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Investigation of Staphylococcus aureus aggregates on orthopedic materials under varying shear stress

Investigation of Staphylococcus aureus aggregates on orthopedic materials under varying shear stress
Investigation of Staphylococcus aureus aggregates on orthopedic materials under varying shear stress
Periprosthetic joint infections (PJI) occurring after artificial joint replacement is a major clinical issue requiring multiple surgeries and antibiotic interventions. Staphylococcus aureus is the common bacteria responsible for PJI. Recent in vitro research has shown that staphylococcal strains rapidly form aggregates in the presence of synovial fluid (SF). We hypothesize that these aggregates provide early protection to bacteria entering the wound site allowing the bacteria time to attach to the implant surface leading to biofilm formation. Thus, understanding attachment kinetics of these aggregates is critical in understanding the aggregates adhesion on various biomaterial surfaces. In this study, the number, size and surface area coverage of aggregates as well as of single cells of S. aureus were quantified at various conditions on different orthopedic materials relevant to orthopedic surgery ; Stainless steel (316L), Titanium (Ti), Hydroxyapatite (HA), and Polyethylene (PE). It was observed that, regardless of the material type, SF induced aggregation resulted in reduced aggregate surface attachment and greater aggregate size than the single cell populations under various shear stresses. Additionally, the surface area coverage of bacterial aggregates on PE was relatively high when compared to other materials, which could potentially be due to the rougher surface of PE. Furthermore, increasing shear stress to 78 mPa decreased aggregates attachment on Ti and HA while increasing the aggregates average size. Therefore, this study demonstrates that the SF induced inhibition of aggregates attachment on all materials suggesting that the biofilm formation is initiated by lodging of aggregates on the surface features of implants and host tissues.
0099-2240
Gupta, Tripti Thapa
81131501-352a-489d-bffe-8910035598f5
Gupta, N.
bf5f5d50-ea55-4ef0-947b-ac8d73ee1072
Pestrak, Matthew J.
201ceea9-9ad8-42d5-867b-91565b139327
Dusane, Devendra H.
9a47c5eb-5587-4f1d-bfd4-8548681be2bc
Harro, Janette M.
d04489a2-46ce-4066-9f32-46cbf4bae0ab
Horswill, Alexander R.
7590c3a8-9933-4300-abed-e1b94faafaa6
Stoodley, Paul
08614665-92a9-4466-806e-20c6daeb483f
Gupta, Tripti Thapa
81131501-352a-489d-bffe-8910035598f5
Gupta, N.
bf5f5d50-ea55-4ef0-947b-ac8d73ee1072
Pestrak, Matthew J.
201ceea9-9ad8-42d5-867b-91565b139327
Dusane, Devendra H.
9a47c5eb-5587-4f1d-bfd4-8548681be2bc
Harro, Janette M.
d04489a2-46ce-4066-9f32-46cbf4bae0ab
Horswill, Alexander R.
7590c3a8-9933-4300-abed-e1b94faafaa6
Stoodley, Paul
08614665-92a9-4466-806e-20c6daeb483f

Gupta, Tripti Thapa, Gupta, N., Pestrak, Matthew J., Dusane, Devendra H., Harro, Janette M., Horswill, Alexander R. and Stoodley, Paul (2020) Investigation of Staphylococcus aureus aggregates on orthopedic materials under varying shear stress. Applied and Environmental Microbiology. (doi:10.1128/AEM.01234-20).

Record type: Article

Abstract

Periprosthetic joint infections (PJI) occurring after artificial joint replacement is a major clinical issue requiring multiple surgeries and antibiotic interventions. Staphylococcus aureus is the common bacteria responsible for PJI. Recent in vitro research has shown that staphylococcal strains rapidly form aggregates in the presence of synovial fluid (SF). We hypothesize that these aggregates provide early protection to bacteria entering the wound site allowing the bacteria time to attach to the implant surface leading to biofilm formation. Thus, understanding attachment kinetics of these aggregates is critical in understanding the aggregates adhesion on various biomaterial surfaces. In this study, the number, size and surface area coverage of aggregates as well as of single cells of S. aureus were quantified at various conditions on different orthopedic materials relevant to orthopedic surgery ; Stainless steel (316L), Titanium (Ti), Hydroxyapatite (HA), and Polyethylene (PE). It was observed that, regardless of the material type, SF induced aggregation resulted in reduced aggregate surface attachment and greater aggregate size than the single cell populations under various shear stresses. Additionally, the surface area coverage of bacterial aggregates on PE was relatively high when compared to other materials, which could potentially be due to the rougher surface of PE. Furthermore, increasing shear stress to 78 mPa decreased aggregates attachment on Ti and HA while increasing the aggregates average size. Therefore, this study demonstrates that the SF induced inhibition of aggregates attachment on all materials suggesting that the biofilm formation is initiated by lodging of aggregates on the surface features of implants and host tissues.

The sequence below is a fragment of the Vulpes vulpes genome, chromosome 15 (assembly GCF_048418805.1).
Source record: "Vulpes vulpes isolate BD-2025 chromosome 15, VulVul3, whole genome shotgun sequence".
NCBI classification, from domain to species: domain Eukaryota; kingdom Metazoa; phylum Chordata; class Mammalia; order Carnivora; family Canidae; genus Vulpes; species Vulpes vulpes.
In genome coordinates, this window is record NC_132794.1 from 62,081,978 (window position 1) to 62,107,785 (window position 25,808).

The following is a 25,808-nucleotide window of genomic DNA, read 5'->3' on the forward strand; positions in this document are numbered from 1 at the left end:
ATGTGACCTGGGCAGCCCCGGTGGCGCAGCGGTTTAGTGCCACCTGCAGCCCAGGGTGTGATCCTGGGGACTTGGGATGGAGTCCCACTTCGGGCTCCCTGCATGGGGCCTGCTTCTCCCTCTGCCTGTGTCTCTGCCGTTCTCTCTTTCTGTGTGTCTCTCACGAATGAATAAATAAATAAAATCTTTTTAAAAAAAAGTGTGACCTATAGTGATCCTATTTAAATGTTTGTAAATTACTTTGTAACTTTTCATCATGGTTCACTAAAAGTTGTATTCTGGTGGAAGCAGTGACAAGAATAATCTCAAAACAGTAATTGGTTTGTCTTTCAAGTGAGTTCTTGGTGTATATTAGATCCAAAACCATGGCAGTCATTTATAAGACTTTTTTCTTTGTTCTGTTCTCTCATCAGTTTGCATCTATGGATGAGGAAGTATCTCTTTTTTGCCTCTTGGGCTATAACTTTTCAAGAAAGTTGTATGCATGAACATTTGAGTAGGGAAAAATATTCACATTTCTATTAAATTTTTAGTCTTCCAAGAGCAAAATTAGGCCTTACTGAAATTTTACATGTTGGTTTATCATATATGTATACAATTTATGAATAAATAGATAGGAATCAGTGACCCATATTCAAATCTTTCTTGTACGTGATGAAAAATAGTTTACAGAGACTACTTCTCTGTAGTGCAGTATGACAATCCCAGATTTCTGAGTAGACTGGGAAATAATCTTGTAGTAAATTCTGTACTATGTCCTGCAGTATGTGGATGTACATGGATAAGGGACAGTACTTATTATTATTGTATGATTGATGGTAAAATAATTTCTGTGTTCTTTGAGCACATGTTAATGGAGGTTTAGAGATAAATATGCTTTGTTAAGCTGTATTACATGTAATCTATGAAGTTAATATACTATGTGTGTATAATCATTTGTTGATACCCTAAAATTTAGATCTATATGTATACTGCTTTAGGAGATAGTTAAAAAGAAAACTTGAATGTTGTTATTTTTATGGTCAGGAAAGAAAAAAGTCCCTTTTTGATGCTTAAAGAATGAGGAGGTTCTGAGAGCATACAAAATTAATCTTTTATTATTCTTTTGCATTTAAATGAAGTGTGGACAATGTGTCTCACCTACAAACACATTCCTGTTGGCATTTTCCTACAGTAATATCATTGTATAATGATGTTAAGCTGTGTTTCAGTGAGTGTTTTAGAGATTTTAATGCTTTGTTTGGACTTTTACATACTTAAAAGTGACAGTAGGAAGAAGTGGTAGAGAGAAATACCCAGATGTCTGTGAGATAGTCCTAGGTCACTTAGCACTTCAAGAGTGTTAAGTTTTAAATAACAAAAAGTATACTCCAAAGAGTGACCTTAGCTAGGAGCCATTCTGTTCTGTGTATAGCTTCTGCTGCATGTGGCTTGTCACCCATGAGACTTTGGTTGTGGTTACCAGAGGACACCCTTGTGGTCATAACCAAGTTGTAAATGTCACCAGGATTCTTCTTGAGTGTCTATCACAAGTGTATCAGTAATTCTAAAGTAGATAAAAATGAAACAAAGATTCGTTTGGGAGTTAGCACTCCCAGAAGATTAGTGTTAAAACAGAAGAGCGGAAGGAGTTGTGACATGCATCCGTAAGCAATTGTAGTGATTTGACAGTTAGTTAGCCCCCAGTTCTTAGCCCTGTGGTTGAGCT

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Accepted/In Press date: 16 July 2020
e-pub ahead of print date: 24 July 2020

Identifiers

Local EPrints ID: 442802
URI: http://eprints.soton.ac.uk/id/eprint/442802
ISSN: 0099-2240
PURE UUID: 6087b0d9-a0d8-42ac-bff9-db487ea37a81
ORCID for Paul Stoodley: ORCID iD orcid.org/0000-0001-6069-273X

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Date deposited: 27 Jul 2020 16:45
Last modified: 28 Apr 2022 05:53

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Contributors

Author: Tripti Thapa Gupta
Author: N. Gupta
Author: Matthew J. Pestrak
Author: Devendra H. Dusane
Author: Janette M. Harro
Author: Alexander R. Horswill
Author: Paul Stoodley ORCID iD

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